The Court today resolves an imaginary question, based on a mistake the courts below made about this case and others like it. The issue here, the majority tells us, is whether a ” ‘ collective action’ ” brought under the Fair Labor Standards Act of 1938 (FLSA), 29 U.S.C. § 201 et seq., “is justiciable when the lone plaintiff’s individual claim becomes moot.” Ante, at ––––. Embedded within that question is a crucial premise: that the individual claim has become moot, as the lower courts held and the majority assumes without deciding. But what if that premise is bogus? What if the plaintiff’s individual claim here never became moot? And what if, in addition, no similar claim for damages will ever become moot? In that event, the majority’s decision—founded as it is on an unfounded assumption—would have no real-world meaning or application. The decision would turn out to be the most one-off of one-offs, explaining only what (the majority thinks) should happen to a proposed collective FLSA action when something that in fact never happens to an individual FLSA claim is errantly thought to have done so. That is the case here, for reasons I’ll describe. Feel free to relegate the majority’s decision to the furthest reaches of your mind: The situation it addresses should never again arise.
Although this was a case watched most by FLSA practitioners for obvious reasons, it is a case which further highlights the absurd pro-big business mentality employed by today’s conservative majority on the court. In fact, as an aside Kagan took another parting shot at the similarly limited opinion just issued by the court in the Comcast case. (In footnote 2 to her dissent, she notes, “[f]or similarly questionable deployment of this Court’s adjudicatory authority, see Comcast Corp. v. Behrend, 569 U.S. ––––, ––––, 133 S.Ct. 1426, 1437, ––– L.Ed.2d –––– (2013) (joint opinion of GINSBURG and BREYER, JJ.) (observing in dissent that “[t]he Court’s ruling is good for this day and case only”).”).
In sum, this decision will leave practitioners scratching their heads. It is unclear what, if any, actual effect it will have on future cases. For this reason, one has to wonder- why did the Court take up the case in the first place. It would seem that absent a stipulation by a plaintiff that his or her case is mooted by a Rule 68 offer of judgment (which in fact is an impossibility) or an acceptance of such an offer of judgment, a defendant still may not moot a putative collective action with an offer of judgment.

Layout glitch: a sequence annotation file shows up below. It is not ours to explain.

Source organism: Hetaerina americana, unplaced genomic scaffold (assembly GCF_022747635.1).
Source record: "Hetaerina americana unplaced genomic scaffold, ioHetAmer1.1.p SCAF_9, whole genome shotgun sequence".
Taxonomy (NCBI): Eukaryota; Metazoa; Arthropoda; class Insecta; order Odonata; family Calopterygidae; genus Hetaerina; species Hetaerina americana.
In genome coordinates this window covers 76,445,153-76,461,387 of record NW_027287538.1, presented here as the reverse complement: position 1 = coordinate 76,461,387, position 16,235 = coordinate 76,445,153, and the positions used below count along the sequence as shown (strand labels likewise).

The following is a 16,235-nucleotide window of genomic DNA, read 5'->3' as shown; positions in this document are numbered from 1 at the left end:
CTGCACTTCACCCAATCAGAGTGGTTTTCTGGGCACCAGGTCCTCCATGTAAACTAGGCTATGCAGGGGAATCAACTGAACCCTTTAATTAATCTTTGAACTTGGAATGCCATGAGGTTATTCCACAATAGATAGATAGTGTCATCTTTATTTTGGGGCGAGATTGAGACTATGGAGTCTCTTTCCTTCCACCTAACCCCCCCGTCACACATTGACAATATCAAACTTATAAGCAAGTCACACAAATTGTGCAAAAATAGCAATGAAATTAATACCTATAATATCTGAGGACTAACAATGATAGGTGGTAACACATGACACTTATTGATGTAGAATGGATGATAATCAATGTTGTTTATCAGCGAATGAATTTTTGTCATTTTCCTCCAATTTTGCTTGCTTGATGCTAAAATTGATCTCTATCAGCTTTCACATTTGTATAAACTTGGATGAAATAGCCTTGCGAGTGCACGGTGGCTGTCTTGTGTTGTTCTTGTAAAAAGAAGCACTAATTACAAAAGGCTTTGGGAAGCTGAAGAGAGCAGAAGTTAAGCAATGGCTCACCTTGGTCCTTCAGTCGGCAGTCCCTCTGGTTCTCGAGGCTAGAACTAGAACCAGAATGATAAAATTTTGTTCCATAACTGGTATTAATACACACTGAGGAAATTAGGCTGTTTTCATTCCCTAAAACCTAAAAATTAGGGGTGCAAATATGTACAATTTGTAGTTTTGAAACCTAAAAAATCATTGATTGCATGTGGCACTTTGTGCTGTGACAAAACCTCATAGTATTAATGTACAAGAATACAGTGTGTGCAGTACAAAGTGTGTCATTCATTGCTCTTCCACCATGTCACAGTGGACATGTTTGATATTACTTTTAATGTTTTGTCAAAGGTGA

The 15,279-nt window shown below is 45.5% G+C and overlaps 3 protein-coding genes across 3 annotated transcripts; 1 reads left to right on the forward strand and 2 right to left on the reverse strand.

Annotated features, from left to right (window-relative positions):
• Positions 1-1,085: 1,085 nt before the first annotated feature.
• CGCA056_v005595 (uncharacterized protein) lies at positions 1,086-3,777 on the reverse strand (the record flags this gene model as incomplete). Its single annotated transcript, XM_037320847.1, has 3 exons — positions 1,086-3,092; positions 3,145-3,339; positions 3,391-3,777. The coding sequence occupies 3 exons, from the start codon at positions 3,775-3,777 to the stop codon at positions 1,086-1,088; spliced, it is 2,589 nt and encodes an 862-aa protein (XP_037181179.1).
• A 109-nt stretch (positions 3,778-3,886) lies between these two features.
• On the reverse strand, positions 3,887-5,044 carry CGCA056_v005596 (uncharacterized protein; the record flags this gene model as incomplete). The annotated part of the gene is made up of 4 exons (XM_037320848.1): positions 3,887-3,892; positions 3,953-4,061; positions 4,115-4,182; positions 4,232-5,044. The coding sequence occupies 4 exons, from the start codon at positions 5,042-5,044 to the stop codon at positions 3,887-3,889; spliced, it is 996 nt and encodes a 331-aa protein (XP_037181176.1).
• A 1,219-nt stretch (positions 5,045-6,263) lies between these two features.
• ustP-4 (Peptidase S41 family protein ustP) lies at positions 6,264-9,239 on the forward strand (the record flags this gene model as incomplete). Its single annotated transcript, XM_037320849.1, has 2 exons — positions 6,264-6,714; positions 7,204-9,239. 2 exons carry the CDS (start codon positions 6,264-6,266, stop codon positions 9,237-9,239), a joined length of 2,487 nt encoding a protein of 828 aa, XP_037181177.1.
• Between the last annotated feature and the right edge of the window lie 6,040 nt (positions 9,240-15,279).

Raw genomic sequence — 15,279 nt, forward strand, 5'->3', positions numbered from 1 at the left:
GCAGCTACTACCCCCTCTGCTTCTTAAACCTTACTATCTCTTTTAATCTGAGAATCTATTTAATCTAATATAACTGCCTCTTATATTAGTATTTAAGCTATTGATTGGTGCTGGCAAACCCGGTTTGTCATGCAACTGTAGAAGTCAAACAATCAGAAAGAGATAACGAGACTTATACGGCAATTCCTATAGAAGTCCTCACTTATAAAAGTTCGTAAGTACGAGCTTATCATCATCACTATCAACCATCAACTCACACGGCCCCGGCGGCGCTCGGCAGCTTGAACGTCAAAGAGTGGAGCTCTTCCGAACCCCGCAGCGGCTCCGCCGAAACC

Click Genesis Healthcare Corp. v. Symczyk to read the Court’s entire opinion and Justice Kagan’s dissent.
U.S.S.C. Grants Cert to Decide Whether a Defendant-Employer Can Moot a Putative Collective Action By “Picking Off” the Named Plaintiff
Genesis HealthCare Corp. v. Symczyk
As reported by law360 and the ScotusBlog, today the Supreme Court announced that it had granted Certiori to a Defendant-employer who sought to moot a putative collective action by offering “full relief” to the named-Plaintiff before she could file a motion seeking conditional certification of her claims as a collective action.
Initially, the trial court dismissed the plaintiff’s claims noting that:
[Plaintiff] does not contend that other individuals have joined her collective action. Thus, this case, like each of the district court cases cited by Defendants, which concluded that a Rule 68 offer of judgment mooted the underlying FLSA collective action, involves a single named plaintiff. In addition, Symczyk does not contest Defendants’ assertion that the 68 offer of judgment fully satisfied her claims….
However, the Third Circuit reversed reasoning, in part:
When Rule 68 morphs into a tool for the strategic curtailment of representative actions, it facilitates an outcome antithetical to the purposes behind § 216(b). Symczyk’s claim-like that of the plaintiff in Weiss—was “acutely susceptible to mootness” while the action was in its early stages and the court had yet to determine whether to facilitate notice to prospective plaintiffs. See Weiss, 385 F.3d at 347 (internal quotation marks omitted). When the certification process has yet to unfold, application of the relation back doctrine prevents defendants from using Rule 68 to “undercut the viability” of either’ type of representative action. See id. at 344.…
In sum, we believe the relation back doctrine helps ensure the use of Rule 68 does not prevent a collective action from playing out according to the directives of § 216(b) and the procedures authorized by the Supreme Court in Hoffmann–La Roche and further refined by courts applying this statute. Depriving the parties and the court of a reasonable opportunity to deliberate on the merits of collective action “conditional certification” frustrates the objectives served by § 216(b). Cf. Sandoz, 553 F.3d at 921 (explaining “there must be some time for a[n FLSA] plaintiff to move to certify a collective action before a defendant can moot the claim through an offer of judgment”). Absent undue delay, when an FLSA plaintiff moves for “certification” of a collective action, the appropriate course—particularly when a defendant makes a Rule 68 offer to the plaintiff that would have the possible effect of mooting the claim for collective relief asserted under § 216(b)—is for the district court to relate the motion back to the filing of the initial complaint.
Now the Supreme Court will apparently be weighing in on the issue.
Of note, the plaintiff was a single plaintiff and had not sought conditional certification of a collective action at the time the defendant sought to moot the claim. We will see how much, if at all, these facts play into the Court’s decision to come.